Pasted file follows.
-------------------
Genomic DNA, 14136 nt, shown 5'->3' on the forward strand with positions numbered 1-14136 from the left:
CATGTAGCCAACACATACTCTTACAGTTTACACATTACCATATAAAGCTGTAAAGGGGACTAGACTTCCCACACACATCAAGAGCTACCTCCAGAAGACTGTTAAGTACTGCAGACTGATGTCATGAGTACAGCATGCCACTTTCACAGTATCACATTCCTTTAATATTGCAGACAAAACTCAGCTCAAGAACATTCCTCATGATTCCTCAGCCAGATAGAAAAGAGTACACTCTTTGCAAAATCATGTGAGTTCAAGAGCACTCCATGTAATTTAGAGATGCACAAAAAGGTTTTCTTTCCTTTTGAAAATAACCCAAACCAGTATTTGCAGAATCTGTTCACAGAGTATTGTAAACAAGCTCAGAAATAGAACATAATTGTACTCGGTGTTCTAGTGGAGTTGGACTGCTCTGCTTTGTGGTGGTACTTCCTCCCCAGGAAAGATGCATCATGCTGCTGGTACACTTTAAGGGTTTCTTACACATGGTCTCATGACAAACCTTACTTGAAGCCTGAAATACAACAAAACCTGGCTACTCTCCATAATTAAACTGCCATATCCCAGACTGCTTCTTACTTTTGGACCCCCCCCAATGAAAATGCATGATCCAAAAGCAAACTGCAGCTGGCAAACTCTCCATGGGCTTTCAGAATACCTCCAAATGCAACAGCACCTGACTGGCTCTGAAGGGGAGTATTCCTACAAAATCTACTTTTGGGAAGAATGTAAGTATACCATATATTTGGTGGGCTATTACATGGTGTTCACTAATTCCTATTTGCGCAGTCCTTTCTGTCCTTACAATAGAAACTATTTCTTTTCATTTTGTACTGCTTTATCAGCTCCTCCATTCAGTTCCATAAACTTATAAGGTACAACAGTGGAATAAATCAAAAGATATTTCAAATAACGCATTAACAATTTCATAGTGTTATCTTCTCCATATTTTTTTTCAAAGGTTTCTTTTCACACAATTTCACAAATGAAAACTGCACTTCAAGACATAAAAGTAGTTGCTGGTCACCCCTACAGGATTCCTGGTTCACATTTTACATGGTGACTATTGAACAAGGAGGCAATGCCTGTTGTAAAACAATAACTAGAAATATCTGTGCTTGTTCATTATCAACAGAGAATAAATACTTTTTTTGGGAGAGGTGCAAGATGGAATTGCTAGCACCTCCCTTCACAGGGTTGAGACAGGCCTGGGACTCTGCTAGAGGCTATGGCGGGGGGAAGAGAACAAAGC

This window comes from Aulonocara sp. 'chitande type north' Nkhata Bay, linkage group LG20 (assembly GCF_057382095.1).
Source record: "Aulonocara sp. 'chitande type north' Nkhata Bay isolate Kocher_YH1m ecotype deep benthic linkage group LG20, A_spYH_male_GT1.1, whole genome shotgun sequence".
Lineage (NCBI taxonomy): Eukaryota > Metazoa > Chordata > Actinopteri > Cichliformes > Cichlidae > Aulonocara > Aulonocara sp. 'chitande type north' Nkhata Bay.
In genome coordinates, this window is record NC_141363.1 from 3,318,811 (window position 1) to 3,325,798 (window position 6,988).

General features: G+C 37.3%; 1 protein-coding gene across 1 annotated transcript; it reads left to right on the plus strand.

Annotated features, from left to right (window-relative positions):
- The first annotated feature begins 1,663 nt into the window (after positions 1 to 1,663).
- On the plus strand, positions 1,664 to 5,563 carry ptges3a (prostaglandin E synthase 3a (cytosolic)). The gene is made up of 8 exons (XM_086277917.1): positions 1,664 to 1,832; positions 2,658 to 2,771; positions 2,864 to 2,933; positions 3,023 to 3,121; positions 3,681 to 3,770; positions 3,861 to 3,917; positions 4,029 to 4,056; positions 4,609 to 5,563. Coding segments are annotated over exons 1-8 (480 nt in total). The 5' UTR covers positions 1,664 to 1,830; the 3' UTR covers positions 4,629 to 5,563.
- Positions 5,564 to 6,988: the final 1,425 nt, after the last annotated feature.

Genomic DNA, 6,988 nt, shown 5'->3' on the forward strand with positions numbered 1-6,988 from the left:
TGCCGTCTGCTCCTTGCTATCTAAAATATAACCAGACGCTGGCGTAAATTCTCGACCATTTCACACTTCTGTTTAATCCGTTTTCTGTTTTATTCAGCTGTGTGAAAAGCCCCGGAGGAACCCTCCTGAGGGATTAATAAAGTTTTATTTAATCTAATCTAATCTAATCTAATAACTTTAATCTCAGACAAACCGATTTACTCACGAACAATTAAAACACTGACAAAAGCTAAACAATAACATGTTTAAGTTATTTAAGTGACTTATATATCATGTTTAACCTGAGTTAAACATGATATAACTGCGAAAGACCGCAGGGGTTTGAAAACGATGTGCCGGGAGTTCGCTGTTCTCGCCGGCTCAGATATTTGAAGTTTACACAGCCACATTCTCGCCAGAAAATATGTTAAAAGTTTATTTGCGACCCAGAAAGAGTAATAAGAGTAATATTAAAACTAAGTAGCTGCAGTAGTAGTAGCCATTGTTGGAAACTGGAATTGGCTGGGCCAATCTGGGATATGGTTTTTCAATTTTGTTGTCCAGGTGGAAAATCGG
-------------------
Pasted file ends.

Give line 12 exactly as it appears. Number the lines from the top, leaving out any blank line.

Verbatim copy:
Genomic DNA, 6,988 nt, shown 5'->3' on the forward strand with positions numbered 1-6,988 from the left: